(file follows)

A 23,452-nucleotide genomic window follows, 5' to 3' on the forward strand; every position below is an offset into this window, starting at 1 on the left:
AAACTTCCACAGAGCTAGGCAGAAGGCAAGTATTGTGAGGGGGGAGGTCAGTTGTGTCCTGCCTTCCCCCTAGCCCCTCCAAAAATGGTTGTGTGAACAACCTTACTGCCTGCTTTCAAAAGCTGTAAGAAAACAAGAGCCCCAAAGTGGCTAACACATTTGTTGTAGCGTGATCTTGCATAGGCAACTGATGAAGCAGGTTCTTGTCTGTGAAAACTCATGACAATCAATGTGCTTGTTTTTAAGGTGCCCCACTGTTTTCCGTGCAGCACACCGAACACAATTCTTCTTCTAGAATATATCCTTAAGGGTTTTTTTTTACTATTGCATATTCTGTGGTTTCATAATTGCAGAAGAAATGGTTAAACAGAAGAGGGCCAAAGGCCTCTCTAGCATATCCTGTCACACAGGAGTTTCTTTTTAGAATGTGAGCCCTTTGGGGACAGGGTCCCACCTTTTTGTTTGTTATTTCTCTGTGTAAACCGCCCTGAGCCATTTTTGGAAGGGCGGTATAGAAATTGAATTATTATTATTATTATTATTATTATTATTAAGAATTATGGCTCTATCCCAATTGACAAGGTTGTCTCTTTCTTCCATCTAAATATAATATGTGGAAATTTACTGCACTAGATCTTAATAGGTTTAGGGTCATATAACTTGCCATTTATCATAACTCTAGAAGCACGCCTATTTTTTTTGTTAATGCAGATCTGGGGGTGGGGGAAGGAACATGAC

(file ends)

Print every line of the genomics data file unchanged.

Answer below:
A 23,452-nucleotide genomic window follows, 5' to 3' on the forward strand; every position below is an offset into this window, starting at 1 on the left:
AAACTTCCACAGAGCTAGGCAGAAGGCAAGTATTGTGAGGGGGGAGGTCAGTTGTGTCCTGCCTTCCCCCTAGCCCCTCCAAAAATGGTTGTGTGAACAACCTTACTGCCTGCTTTCAAAAGCTGTAAGAAAACAAGAGCCCCAAAGTGGCTAACACATTTGTTGTAGCGTGATCTTGCATAGGCAACTGATGAAGCAGGTTCTTGTCTGTGAAAACTCATGACAATCAATGTGCTTGTTTTTAAGGTGCCCCACTGTTTTCCGTGCAGCACACCGAACACAATTCTTCTTCTAGAATATATCCTTAAGGGTTTTTTTTTACTATTGCATATTCTGTGGTTTCATAATTGCAGAAGAAATGGTTAAACAGAAGAGGGCCAAAGGCCTCTCTAGCATATCCTGTCACACAGGAGTTTCTTTTTAGAATGTGAGCCCTTTGGGGACAGGGTCCCACCTTTTTGTTTGTTATTTCTCTGTGTAAACCGCCCTGAGCCATTTTTGGAAGGGCGGTATAGAAATTGAATTATTATTATTATTATTATTATTATTATTAAGAATTATGGCTCTATCCCAATTGACAAGGTTGTCTCTTTCTTCCATCTAAATATAATATGTGGAAATTTACTGCACTAGATCTTAATAGGTTTAGGGTCATATAACTTGCCATTTATCATAACTCTAGAAGCACGCCTATTTTTTTTGTTAATGCAGATCTGGGGGTGGGGGAAGGAACATGAC